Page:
About The Hollow Ground – Episode 12

Daniel Harrison flung a disdainful glance around the deserted farmyard. Plainly no-one was coming to take charge of the horse and gig.

He turned his sun-browned, handsome face to his father in silent reproach, the chiselled mouth tight set.

His travels abroad had opened up fresh avenues and given him a taste for more.

He had not expected to come home to the prospect of a proposed marriage with the daughter of a local farmer, and all for the sake of adding a few more acres to Vinewood, the already extensive Harrison estate.

Edwin Harrison, a blustering and portly man, now checked the horse, which was starting to fidget.

“Here we are, m’boy. I’d thought to see Miss Vessey in church this morning. Not like her to be absent.”

He broke off as the door opened to reveal the person herself. Nan Vessey came out of the house, trim and solemn in her dark gown of mourning.

Not beautiful in a conventional way, but certainly arresting, the owner of Cross Lanes presented a very different picture from the one Daniel was anticipating, and he was surprised to find his interest immediately captured.

She gave them a smile of welcome.

“Master Harrison. Good morning.”

“Good morning, ma’am.” Edwin removed his hat. “We were on our way back from St Oswald’s and thought to enquire how you fared.

“You’ll remember my lad? Granted, with being away at school and then off on his travels, Daniel ain’t a familiar figure hereabouts.”

His red, jowly face full of forced good humour, Edwin indicated the immaculately clothed young man at his side.

“I’m pleased to make your acquaintance, sir,” Nan said gravely.

“And I yours, ma’am,” Daniel acknowledged with a swift, sophisticated look under lowered lids.

“Most kind of you to call. Won’t you come inside? The horse can be secured here.”

“Much obliged, ma’am,” Edwin said.

The two men disembarked and, looping the reins over the tethering post indicated, they followed her into the house.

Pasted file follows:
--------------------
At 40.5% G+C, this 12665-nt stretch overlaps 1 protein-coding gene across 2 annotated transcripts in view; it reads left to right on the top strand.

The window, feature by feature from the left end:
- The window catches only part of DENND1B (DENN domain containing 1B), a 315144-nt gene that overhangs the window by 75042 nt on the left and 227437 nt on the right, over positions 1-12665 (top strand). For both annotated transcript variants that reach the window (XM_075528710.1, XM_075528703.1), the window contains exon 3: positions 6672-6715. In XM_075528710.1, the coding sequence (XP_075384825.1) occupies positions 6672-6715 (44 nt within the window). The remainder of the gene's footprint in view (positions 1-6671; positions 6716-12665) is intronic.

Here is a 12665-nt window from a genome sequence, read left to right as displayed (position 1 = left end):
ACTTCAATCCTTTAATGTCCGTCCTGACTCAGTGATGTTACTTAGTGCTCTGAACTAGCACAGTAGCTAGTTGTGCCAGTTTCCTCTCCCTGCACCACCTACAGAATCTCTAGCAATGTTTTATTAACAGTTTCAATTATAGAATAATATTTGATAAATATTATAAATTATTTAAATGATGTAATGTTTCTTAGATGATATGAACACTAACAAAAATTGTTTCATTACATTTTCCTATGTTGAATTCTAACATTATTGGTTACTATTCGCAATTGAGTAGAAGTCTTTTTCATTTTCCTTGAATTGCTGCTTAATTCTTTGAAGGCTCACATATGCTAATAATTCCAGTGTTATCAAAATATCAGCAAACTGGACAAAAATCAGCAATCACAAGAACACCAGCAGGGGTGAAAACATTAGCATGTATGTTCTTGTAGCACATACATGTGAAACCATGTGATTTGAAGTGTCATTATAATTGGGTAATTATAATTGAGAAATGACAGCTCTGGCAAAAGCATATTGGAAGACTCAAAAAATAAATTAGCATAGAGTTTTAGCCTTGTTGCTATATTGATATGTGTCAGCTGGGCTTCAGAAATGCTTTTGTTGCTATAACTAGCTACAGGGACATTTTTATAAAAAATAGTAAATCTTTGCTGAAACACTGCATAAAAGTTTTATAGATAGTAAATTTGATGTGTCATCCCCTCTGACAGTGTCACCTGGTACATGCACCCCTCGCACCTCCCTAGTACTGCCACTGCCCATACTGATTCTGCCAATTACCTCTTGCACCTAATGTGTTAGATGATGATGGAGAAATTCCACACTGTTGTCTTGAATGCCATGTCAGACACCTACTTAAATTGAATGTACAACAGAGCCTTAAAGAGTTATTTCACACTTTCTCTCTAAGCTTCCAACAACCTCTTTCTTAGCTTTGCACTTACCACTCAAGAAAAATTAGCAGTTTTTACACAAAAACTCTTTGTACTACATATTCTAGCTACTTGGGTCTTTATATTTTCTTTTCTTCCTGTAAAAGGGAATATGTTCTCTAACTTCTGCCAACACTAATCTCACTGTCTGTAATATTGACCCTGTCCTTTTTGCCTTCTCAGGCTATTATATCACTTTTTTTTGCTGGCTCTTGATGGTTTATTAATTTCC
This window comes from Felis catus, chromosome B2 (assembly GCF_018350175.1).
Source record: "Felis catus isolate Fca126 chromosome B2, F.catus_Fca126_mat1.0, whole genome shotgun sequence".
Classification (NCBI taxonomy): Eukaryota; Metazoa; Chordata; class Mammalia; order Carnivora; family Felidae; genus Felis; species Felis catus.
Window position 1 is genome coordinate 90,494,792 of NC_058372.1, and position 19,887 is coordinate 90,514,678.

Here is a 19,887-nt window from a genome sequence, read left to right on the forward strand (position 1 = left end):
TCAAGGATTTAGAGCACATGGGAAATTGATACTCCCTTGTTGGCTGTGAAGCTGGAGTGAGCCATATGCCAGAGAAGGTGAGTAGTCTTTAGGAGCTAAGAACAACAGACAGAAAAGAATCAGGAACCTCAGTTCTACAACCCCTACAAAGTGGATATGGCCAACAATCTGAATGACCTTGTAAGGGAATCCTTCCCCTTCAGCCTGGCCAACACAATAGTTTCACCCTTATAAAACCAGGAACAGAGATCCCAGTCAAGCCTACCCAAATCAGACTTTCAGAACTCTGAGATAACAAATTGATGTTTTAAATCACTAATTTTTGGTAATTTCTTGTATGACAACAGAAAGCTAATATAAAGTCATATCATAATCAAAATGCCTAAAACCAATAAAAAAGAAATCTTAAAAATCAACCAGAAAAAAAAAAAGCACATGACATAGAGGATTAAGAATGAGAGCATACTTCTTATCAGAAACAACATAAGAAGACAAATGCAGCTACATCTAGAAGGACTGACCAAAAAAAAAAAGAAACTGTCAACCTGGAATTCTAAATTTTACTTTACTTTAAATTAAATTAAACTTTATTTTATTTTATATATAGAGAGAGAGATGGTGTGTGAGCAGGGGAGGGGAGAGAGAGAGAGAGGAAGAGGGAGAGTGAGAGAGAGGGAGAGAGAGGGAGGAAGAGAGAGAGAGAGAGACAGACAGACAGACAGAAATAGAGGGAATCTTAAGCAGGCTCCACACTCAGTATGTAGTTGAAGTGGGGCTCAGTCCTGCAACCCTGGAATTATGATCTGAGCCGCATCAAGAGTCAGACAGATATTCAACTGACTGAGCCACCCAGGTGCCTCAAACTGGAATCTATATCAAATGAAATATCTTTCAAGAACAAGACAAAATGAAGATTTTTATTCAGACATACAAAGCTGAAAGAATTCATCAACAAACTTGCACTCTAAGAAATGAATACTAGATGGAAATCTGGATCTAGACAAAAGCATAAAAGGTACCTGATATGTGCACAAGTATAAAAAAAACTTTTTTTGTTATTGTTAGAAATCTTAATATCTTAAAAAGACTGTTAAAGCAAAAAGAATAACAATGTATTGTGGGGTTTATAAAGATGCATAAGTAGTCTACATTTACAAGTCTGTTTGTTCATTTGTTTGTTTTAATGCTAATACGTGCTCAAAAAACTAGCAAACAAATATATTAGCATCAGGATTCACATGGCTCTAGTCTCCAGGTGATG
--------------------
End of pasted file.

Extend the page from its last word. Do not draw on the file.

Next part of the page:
She directed them into a low-beamed, well-furnished parlour, where a bright fire crackled in the old stone fireplace.

“Do sit down, sirs. Mercy, we shall take coffee.”

“I must offer my condolences on your loss, ma’am. I have been in Italy these past twelve months and did not hear of your papa’s demise until my return last week.”

She inclined her head graciously.

The maid reappeared with the coffee in a silver pot and a tiered cake stand of sweet pastries, and the unprecedented visit took its natural course.

When father and son had taken their leave, Daniel was coming round to the idea that marriage to Nan Vessey might not be such a daunting prospect after all.

The woman had appeal in abundance, and other, less definable qualities that were lacking in many females of his acquaintance. Socially, she had the makings of an excellent hostess for the house parties expected of a man of his status.

His father’s voice intruded into his thoughts.

“Methinks the visit went well, m’boy.”

“Well enough, Papa. Miss Vessey was not what I had envisaged. She always seemed a mouse of a creature to me.”

Edwin’s shrewd, slightly bulbous gaze narrowed.

“And now?”

“Let us say I was not displeased.”

“Good, good. Whoa there, Jasper!”

Edwin wrestled with the reins as a figure in plum-coloured velvet came hurtling round the bend on a fiery chestnut thoroughbred, the horse’s mane and the golden hair of the rider streaming.

Daniel, his attention seized, gallantly raised his hat to her.

“By all the saints, there is one worthy of a second glance,” Daniel commented.

His father chuckled.

“All in good time, m’boy. Best we focus on serious issues for now.”

Cracking the reins, Edwin sent the horse speeding onwards. His expression denoted every satisfaction with the trip to Cross Lanes Farm.


Alan Spink

Alan is a member of the “Friend” Fiction Team. He enjoys working closely with writers and being part of the creative process, which sees storytelling ideas come to fruition. A keen reader, he also writes fiction and enjoys watching football and movies in his spare time. His one tip to new writers is “write from your imagination”.